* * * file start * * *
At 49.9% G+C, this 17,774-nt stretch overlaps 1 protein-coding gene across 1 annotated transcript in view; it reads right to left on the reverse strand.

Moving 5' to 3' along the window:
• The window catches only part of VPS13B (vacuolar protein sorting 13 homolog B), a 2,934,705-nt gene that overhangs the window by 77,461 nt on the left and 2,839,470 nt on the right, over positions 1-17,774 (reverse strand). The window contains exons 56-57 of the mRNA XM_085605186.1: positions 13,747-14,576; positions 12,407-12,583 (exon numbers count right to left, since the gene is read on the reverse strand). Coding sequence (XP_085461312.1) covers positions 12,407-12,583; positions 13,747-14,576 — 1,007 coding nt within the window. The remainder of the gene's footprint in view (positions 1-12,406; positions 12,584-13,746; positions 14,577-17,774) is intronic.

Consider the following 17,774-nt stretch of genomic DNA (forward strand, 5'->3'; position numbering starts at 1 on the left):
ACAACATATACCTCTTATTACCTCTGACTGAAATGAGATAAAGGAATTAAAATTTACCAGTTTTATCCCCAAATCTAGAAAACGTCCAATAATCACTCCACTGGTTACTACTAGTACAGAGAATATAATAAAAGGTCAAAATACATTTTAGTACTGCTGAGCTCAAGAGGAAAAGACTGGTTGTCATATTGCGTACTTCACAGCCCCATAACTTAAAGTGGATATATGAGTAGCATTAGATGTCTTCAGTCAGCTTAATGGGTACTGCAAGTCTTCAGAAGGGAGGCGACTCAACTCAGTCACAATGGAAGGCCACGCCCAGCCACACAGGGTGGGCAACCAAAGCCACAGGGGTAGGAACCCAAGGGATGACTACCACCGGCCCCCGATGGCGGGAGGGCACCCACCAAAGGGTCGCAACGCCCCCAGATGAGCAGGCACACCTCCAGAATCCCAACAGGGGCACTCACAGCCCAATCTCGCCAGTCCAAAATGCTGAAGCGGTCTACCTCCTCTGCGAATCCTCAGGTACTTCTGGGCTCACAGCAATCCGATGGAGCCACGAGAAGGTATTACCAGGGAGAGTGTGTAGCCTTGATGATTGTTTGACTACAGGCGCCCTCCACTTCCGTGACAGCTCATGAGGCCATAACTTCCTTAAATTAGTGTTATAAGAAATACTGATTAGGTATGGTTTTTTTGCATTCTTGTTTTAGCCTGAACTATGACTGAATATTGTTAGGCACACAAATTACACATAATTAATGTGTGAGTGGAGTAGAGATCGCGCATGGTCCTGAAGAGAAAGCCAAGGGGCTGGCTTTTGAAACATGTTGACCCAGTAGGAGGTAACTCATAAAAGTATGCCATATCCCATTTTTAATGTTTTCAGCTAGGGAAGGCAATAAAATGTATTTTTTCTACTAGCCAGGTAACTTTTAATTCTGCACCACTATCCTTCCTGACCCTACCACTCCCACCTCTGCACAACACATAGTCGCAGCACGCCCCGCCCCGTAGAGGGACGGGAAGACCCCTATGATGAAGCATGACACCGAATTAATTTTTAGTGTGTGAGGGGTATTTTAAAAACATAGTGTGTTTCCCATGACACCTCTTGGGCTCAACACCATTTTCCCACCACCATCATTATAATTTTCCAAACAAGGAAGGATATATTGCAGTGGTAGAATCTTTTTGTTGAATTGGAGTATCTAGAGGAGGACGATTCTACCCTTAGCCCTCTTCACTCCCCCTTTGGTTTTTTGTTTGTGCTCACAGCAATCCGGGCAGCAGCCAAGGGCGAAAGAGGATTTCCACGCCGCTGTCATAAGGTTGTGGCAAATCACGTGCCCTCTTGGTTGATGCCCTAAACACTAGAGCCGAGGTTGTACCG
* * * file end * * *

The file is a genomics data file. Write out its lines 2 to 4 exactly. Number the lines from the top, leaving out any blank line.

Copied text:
Moving 5' to 3' along the window:
• The window catches only part of VPS13B (vacuolar protein sorting 13 homolog B), a 2,934,705-nt gene that overhangs the window by 77,461 nt on the left and 2,839,470 nt on the right, over positions 1-17,774 (reverse strand). The window contains exons 56-57 of the mRNA XM_085605186.1: positions 13,747-14,576; positions 12,407-12,583 (exon numbers count right to left, since the gene is read on the reverse strand). Coding sequence (XP_085461312.1) covers positions 12,407-12,583; positions 13,747-14,576 — 1,007 coding nt within the window. The remainder of the gene's footprint in view (positions 1-12,406; positions 12,584-13,746; positions 14,577-17,774) is intronic.

Consider the following 17,774-nt stretch of genomic DNA (forward strand, 5'->3'; position numbering starts at 1 on the left):